For generations, being transgender has stood as a kind of death sentence. Ostracized by families and communities, the transgender suffer greater-than-average rates of poverty, homelessness and drug addiction. According to statistics gathered by the National Transgender Discrimination Survey, 26 percent of trans people have lost a job for being trans. Trans people are also assaulted at rates higher than any other minority. In December 2002, Nizah Morris, a trans woman, was found on the side of the road in Center City, bleeding from a fatal head wound just minutes after she’d been loaded into the back of a police car. (The police claimed officers let her off unharmed; the police and D.A.’s office have been criticized for withholding information. Only the dogged reporting of Timothy Cwiek of the Philadelphia Gay News has kept the murder in public view.) A stunning 40 percent attempt suicide. Yet despite existing as a kind of lower caste, the transgender are advancing, from lonely nights and thoughts of suicide to life, out here, with the rest of us.
Up until five years ago, the transgender tended to transition—to live publicly in a new gender—only after decades of misery. “All my life I knew something was wrong,” says Renee Ramsey, an 81-year-old trans woman who recently moved to Summerville, South Carolina, from Bergen County, New Jersey. “My birth name was Richard, and everyone thought of me as a man. But inside, I always felt different.”
Richard Ramsey identified with the females he knew. He experimented, playing traditionally feminine games like dress-up and house. But he remained “Richard.” He stole his mother’s underwear, and wore it when he was alone. When he was caught, his parents took him to a psychiatrist, who declared his desire “a phase.”
What followed is now known by psychologists as the “flight to masculinity.” Richard joined the military; he married, twice, conceiving four children, and got divorced. “I tried,” Renee says today, “to make the best of it.”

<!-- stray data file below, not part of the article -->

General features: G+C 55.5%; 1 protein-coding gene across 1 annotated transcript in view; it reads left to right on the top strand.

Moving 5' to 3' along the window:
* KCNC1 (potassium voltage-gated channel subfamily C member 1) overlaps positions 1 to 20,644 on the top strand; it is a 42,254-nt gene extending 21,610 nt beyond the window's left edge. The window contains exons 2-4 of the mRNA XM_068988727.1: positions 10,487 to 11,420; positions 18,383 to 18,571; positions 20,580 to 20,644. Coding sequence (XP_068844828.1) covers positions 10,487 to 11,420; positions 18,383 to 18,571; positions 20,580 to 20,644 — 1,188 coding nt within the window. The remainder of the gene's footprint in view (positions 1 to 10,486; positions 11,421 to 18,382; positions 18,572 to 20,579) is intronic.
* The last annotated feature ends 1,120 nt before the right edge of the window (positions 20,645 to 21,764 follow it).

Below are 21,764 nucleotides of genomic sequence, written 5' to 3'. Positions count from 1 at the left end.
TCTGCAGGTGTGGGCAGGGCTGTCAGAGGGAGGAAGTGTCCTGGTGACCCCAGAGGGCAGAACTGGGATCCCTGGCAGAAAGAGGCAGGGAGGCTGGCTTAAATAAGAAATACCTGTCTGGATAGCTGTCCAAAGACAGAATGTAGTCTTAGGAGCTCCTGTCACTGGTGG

In fact, Richard spent a lifetime fighting to “be a man” before consulting Sherman Leis, a Bala Cynwyd plastic surgeon, about “gender reassignment” surgery. The desire to live in the right body for some measure of days before dying compelled Ramsey to undergo the physically draining procedure at age 77. “I’m finally happy,” she says.
In the past several years, there’s been something of a generational shift in who is “coming out” as transgender. Statistics are scarce, but local surgeons and psychologists report that the number of young people seeking treatment, sometimes including surgery, has grown drastically, from maybe five percent of their practices to 30 percent today.
There are a number of reasons for this. More trans people are outing themselves in the public eye (see: Chaz Bono; former Navy SEAL Kristin Beck). But the most important shift may be the availability of information. Just 15 years ago, learning about transgenderism involved an anxiety-producing trip to a public library. Now a child, or a parent like Patrice Golgata, can research without leaving the house. The result is a watershed moment for the transgender. As (most of) America celebrates the Supreme Court’s recent ruling in favor of gay marriage, the transgender likely stand on the cusp of their own battle for civil rights—with Philadelphia at the epicenter.
Of the dozen or fewer doctors in North America who regularly perform sex reassignment surgery, three operate in the Philly suburbs; one of the leading psychologists helping transgender kids and their families is located in Wayne. This all happened largely by accident. But the result is that a great, even historical drama is playing out here, in which some parents are acting—spurred by primal emotions of love and fear—to do nothing less than save the lives of their children.